THREE-YEAR-OLD CURRICULUM INFORMATION

  • SPECIFIC GOALS FOR YOUR TWO-YEAR-OLD and THREE-YEAR-OLD

Name three objects in a picture.

Develop understanding and use of vocabulary related to classroom routines:  snack time,
restroom, etc.

Develop vocabulary for social communication and interaction through cooperative games,
discussing experiences, and singing games.

VISUAL SKILLS

Match, sort and name basic colors and shapes.

Sequence objects by size.

Identify positions of objects.

Classify objects by general categories.

Duplicate three dimensional designs with objects (beads, pegboards, cubes.

Reproduce a sequence of at least three items from memory.

Recognize similarities and differences in a variety of objects.

AUDITORY AWARENESS SKILLS

Attend and respond to the presence and/or absence of sound (music and environmental
sounds).

Locate the direction of sound.

Recognize gross differences in sound characteristics (loud and soft, fast and slow).

Listen to and state the basic content of a simple story.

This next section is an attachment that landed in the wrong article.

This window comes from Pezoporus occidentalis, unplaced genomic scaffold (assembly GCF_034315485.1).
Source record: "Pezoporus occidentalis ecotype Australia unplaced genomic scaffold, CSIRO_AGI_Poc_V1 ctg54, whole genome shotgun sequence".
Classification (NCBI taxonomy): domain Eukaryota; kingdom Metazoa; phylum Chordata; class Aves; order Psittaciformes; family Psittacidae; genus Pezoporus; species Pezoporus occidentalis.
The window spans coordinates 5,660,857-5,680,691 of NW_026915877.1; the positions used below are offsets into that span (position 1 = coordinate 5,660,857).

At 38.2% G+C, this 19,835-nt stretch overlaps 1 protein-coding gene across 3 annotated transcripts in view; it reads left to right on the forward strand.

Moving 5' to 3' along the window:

Follow a series of two directions with appropriate motor actions.

Identify a specified word in a sentence context.

GROSS AND FINE MOTOR SKILLS

Imitate simple body movements and positions.

Walk forward, backward and change direction on the floor and on, walking boards.

Move spontaneously to music.

Follow a simple walking pattern.

Roll, catch and bounce a ball.

Perform a given action quickly or slowly.

Perform a given action from verbal instructions (one or two actions in each sequence).

Move through a simple obstacle course.

Use clothing appropriately (button, snaps and zippers).

Spoon and pour (water, sand, dried:  peas, beans, rice).

Cut simple patterns (fringe, straight line) with scissors.

Work with equipment (line up chairs, stack objects).

Work with clay.

INTERACTING WITH PEERS AND ADULTS

Cooperate with others in the classroom by following rules, by helping to establish rules, and by
learning to modify rules when necessary.

Share and take turns.

Give help to other children when requested to do so by a child or by the teacher.

Engage in discussions and activities that involve adults and other children in the classroom.

Play and work cooperatively.

Help with simple tasks such as clean-up, serving snacks and so forth.

Respond to basic manners, such as health and table manners.

PERSONAL INDEPENDENCE AND POSITIVE SELF CONCEPT

Care for his/her own physical needs such as dressing, toileting and eating.

Attend to tasks for increasingly longer periods of time.

Assume independent responsibility for completing tasks.

Indicate willingness to attempt successively more difficult tasks.

Respond to social reinforcement:  smiles, supportive words, embraces rather than concrete
rewards.

Respond to health and grooming suggestions.

Set realistic goals for him/herself.

Work independently.